By Steve Holland, Elizabeth Piper and David Brunnstrom WASHINGTON (Reuters) – Leaders of the U.S., Australia and Britain are set to unveil plans to provide Australia with nuclear-powered submarines on Monday, in a major push against China’s ambitions in the Indo-Pacific. U.S. President Joe Biden, Australian Prime Minister Anthony Albanese and British Prime Minister Rishi […]
Biden hosts UK, Australia to reveal anti-China submarine pact
By Steve Holland, Elizabeth Piper and David Brunnstrom
WASHINGTON (Reuters) – Leaders of the U.S., Australia and Britain are set to unveil plans to provide Australia with nuclear-powered submarines on Monday, in a major push against China’s ambitions in the Indo-Pacific.
U.S. President Joe Biden, Australian Prime Minister Anthony Albanese and British Prime Minister Rishi Sunak will endorse details of the so-called AUKUS project, which was first announced in 2021, at the U.S. naval base in San Diego, California, principal home port of the U.S. Pacific Fleet.
Under the agreement, Australia will buy three U.S. Virginia class nuclear-powered submarines in the early 2030s, with an option to buy two more if needed, U.S. officials said.
The agreement, known as the AUKUS pact, will have multiple stages with at least one U.S. submarine visiting Australian ports in the coming years and end in the late 2030’s with a new class of submarines being built with British designs and American technology.
The agreement will also see a force of U.S. and British submarines deployed in Western Australia, to help train Australian crews and bolster deterrence.
China’s growing militarization of the South China Sea, which Beijing claims most of despite international maritime law that accords territory to Vietnam, Malaysia, the Philippines and other nations, is an increasing point of friction with the United States.
The United States aimed to start these rotational deployments with a single submarine in Western Australia from 2027 and within a few years it was expected to involve four U.S. submarines and one British.
AUKUS will be the first time Washington has shared nuclear-propulsion technology since the 1950s, when it partnered with Britain. Currently no party to the nuclear Non-Proliferation Treaty other than the five countries the NPT recognizes as weapons states – the United States, Russia, China, Britain and France – has nuclear submarines.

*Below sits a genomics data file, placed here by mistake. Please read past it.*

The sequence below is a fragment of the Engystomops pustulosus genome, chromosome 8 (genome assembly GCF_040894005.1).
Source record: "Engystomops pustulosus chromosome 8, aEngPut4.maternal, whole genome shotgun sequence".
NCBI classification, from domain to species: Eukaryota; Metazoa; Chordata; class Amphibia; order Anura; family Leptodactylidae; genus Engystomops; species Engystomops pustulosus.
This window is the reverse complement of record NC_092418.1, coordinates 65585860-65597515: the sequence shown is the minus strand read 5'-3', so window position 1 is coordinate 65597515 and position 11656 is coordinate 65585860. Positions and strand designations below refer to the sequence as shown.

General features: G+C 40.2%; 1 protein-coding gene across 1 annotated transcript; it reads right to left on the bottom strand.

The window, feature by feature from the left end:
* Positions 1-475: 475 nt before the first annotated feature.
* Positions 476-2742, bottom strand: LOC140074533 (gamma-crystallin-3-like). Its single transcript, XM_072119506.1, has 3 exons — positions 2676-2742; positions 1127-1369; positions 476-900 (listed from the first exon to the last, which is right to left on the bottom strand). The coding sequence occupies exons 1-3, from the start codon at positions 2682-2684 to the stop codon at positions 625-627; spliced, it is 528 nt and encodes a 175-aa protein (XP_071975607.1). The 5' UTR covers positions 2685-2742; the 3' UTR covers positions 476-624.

China has condemned AUKUS as an illegal act of nuclear proliferation. In launching AUKUS, Australia also greatly upset France by abruptly cancelling a deal to buy French conventional submarines.
Big questions remain about the plan, not least over strict U.S. curbs on the extensive technology sharing needed for the project and about the length of time it will take to deliver the submarines, even as the perceived threat posed by China mounts.
Virginia class manufacturer General Dynamics Corp has 17 submarines in its current backlog delivering through 2032.
Albanese said on Saturday that South Australia and Western Australia would be big beneficiaries of AUKUS. “This is about jobs, including jobs in manufacturing,” he said.
Britain, which left the European Union in 2020, says AUKUS will help boost its economy’s low growth rate.
Sunak said AUKUS was “binding ties to our closest allies and delivering security, new technology and economic advantage at home.”
Australia’s Defense Minister Richard Marles said last week the submarines would ensure peace and stability across the Indo-Pacific, Southeast Asia and the Indian Ocean.
Experts say that given China’s growing power and its threats to reunify with self-ruled Taiwan by force if necessary, it is vital to advance the second stage of AUKUS involving collaboration on hypersonics and other weaponry that can be deployed more quickly.
(Reporting by Steve Holland, David Brunnstrom, Phil Stewart, Idrees Ali, Mike Stone, Jonathan Landay, Joel Schectman and Kirsty Needham; Editing by Heather Timmons and Diane Craft)
Follow SRNNews.comSubscribe to our Newsletters RSS Feeds
Editorial CartoonsView More »
Mon, Mar 13, 2023